Canada-Afghan relations safe: Afghan envoy
Canada's ambassador to Afghanistan criticized Karzai, report says
Criticism of Afghan President Hamid Karzai by Canada's ambassador to Afghanistan should not affect relations between the two countries, Afghanistan's ambassador to Canada said Thursday.
"Diplomats in Kabul quite often have fallen in traps of some common misperceptions," Jawed Ludin said in an interview with CBC News.
"Relations between Canada and Afghanistan go beyond people, and my expectation is that they should be not affected in any way by this," Ludin said.
Ludin's comments follow revelations Wednesday that William Crosbie, Canada's ambassador to Afghanistan, had offered to resign prior to the release by WikiLeaks of a secret U.S. diplomatic memo in which he criticizes Karzai and his government, according to reports.
The memo in question, dated Feb. 23, 2010, describes a meeting Crosbie had with Karl Eikenberry, the U.S. ambassador to Afghanistan, in Kabul on Feb. 20, shortly after Karzai sought to increase his power over Afghanistan's electoral watchdog.
"In a frank discussion, Canadian ambassador Crosbie explained to ambassador Eikenberry that getting the electoral process right is a bottom-line position for Canada, and said we must be prepared for confrontation with Karzai on this issue, or risk losing credibility among our own population if we go along with a rigged election," said the memo.
"Ambassador Crosbie told the ambassador that getting this right is a bottom line issue for the Canadians. He was emotional, saying the issue 'makes my blood boil,' as he described the Canadian view that the international community must stand up for the silent majority or be blamed for letting Karzai and his family establish across the country the system of patronage and control that exists in Kandahar.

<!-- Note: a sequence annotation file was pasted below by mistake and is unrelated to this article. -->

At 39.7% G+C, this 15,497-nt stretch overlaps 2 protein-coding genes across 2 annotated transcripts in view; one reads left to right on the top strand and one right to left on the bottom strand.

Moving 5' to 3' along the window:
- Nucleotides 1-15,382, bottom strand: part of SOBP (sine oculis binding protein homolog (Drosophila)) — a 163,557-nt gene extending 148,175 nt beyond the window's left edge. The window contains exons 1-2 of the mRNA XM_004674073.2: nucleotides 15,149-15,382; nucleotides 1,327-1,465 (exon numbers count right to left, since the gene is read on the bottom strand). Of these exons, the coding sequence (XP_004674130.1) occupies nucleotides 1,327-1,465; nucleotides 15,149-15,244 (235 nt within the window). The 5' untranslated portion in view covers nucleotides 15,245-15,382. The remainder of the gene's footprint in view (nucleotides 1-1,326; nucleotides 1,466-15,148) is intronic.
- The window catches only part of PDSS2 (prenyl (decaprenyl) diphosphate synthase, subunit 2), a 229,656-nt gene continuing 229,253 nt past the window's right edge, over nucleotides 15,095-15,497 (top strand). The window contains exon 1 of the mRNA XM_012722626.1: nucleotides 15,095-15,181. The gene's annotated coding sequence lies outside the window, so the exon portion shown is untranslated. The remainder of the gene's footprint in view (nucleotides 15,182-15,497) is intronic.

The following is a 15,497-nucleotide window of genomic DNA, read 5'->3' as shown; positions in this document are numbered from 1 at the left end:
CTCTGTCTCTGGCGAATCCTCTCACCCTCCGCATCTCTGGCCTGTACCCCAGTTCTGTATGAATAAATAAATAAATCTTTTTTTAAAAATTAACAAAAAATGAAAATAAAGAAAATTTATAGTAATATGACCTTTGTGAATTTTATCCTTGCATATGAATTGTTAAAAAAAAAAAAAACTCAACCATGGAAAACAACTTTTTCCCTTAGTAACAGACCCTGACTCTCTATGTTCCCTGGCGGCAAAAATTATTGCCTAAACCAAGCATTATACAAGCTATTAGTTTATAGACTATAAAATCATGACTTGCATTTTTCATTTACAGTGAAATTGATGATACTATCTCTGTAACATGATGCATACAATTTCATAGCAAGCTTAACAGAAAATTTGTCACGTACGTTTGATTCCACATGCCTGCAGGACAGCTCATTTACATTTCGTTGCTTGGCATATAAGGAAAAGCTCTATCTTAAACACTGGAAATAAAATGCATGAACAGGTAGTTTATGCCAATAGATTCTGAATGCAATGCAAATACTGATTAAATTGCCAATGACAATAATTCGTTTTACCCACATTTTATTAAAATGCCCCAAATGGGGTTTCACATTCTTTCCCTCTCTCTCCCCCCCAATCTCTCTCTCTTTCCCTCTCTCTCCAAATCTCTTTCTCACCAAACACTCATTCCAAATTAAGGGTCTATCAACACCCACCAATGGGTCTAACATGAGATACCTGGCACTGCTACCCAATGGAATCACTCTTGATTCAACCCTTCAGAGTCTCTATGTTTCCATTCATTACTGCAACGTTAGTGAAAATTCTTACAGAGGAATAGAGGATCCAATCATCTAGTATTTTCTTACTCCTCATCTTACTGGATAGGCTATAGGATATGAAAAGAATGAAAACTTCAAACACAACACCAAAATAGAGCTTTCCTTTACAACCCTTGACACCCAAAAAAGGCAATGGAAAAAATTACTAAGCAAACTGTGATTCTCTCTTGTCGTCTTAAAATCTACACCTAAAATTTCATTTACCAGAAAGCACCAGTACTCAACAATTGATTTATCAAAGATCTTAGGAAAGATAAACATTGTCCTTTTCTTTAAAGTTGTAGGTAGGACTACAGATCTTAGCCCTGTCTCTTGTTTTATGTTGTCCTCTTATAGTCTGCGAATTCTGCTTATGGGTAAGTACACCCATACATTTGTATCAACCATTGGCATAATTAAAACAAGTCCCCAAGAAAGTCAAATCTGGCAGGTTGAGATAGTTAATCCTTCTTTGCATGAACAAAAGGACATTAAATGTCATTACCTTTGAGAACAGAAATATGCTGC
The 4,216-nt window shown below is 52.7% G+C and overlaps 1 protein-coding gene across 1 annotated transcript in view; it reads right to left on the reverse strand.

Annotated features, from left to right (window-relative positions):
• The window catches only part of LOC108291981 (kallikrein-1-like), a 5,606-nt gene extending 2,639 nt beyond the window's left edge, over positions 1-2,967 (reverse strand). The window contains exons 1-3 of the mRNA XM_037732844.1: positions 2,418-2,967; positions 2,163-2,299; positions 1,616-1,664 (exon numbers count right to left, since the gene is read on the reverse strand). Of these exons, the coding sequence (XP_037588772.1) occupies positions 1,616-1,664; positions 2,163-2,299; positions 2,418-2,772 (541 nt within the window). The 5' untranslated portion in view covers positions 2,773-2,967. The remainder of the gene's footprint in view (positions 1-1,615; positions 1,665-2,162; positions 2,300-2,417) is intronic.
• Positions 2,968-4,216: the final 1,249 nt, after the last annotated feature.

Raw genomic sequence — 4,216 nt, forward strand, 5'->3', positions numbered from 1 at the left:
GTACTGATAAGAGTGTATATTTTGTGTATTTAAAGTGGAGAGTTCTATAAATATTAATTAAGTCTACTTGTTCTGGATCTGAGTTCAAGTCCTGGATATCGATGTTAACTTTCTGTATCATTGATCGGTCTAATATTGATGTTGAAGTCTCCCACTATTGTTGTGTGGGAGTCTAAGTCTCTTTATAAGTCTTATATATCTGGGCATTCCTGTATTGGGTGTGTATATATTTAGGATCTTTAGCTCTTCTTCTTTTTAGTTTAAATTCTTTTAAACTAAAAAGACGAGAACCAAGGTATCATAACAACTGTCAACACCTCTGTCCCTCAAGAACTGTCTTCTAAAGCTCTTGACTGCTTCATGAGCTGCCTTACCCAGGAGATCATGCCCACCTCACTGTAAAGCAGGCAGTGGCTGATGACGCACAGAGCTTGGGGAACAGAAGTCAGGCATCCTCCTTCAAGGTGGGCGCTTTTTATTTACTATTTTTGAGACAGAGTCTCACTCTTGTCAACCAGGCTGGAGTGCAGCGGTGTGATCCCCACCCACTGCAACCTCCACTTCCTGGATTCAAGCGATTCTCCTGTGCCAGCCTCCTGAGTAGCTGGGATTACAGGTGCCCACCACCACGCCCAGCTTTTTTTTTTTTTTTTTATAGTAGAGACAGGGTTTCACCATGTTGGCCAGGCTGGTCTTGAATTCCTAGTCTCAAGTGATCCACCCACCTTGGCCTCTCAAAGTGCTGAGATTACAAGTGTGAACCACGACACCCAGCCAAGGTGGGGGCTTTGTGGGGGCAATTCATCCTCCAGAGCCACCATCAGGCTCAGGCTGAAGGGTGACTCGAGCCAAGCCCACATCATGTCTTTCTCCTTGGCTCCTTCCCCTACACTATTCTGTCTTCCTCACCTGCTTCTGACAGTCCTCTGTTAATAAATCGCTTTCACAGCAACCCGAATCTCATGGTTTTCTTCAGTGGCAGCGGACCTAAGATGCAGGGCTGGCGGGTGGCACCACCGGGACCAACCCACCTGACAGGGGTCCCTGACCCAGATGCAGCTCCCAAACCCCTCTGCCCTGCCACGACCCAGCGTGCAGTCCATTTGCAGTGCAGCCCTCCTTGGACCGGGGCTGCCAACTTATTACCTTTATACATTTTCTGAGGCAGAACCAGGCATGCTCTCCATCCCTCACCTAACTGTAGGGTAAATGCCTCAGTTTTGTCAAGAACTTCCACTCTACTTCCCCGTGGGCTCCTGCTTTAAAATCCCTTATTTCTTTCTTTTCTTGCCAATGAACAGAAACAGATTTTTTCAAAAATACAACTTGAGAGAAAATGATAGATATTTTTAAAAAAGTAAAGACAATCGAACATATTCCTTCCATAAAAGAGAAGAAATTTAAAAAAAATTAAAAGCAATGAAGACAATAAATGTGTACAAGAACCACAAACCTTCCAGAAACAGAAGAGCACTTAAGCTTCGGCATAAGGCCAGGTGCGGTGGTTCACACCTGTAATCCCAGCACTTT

"We must be prepared for confrontation with Karzai on this issue, he said, or risk losing credibility among our own population if we go along with a rigged election. He argued that a new generation of Afghans is working to run for Parliament and they are watching to see if the electoral changes will happen. 'We can't be seen to collude with it,' he said. He argued that we need to give the Afghans looking to make a difference space to speak out and be able to turn the course of their country."
Crosbie tendered his resignation in a diplomatic note to Ottawa, according to the Globe and Mail and National Post, each of which obtained a copy of the note.
"My words about [Afghan President Hamid] Karzai and the influence of his family may attract attention, and they will be damaging for our relations with him and his government if they do so," Crosbie reportedly wrote.
"If my own comments become the focus of attention … then consideration should be given to replacing me so that the bilateral relationship is not unduly affected," he wrote, according to the National Post.
Foreign Affairs has confirmed to CBC News that RCMP are investigating the leak of Crosbie's offer to resign.
Crosbie wrote the note following a briefing by Eikenberry on Saturday.
In the briefing, Eikenberry warned the release by WikiLeaks of thousands of embassy cables referring to Afghanistan could produce a "potentially cataclysmic fallout."
The memo is one of more than 250,000 documents, obtained by WikiLeaks, that reveal the candid inner workings of U.S. diplomacy. Many of the documents provide frank and often unflattering assessments of foreign officials.
Approximately 2,000 of the documents are believed to have originated in Canada.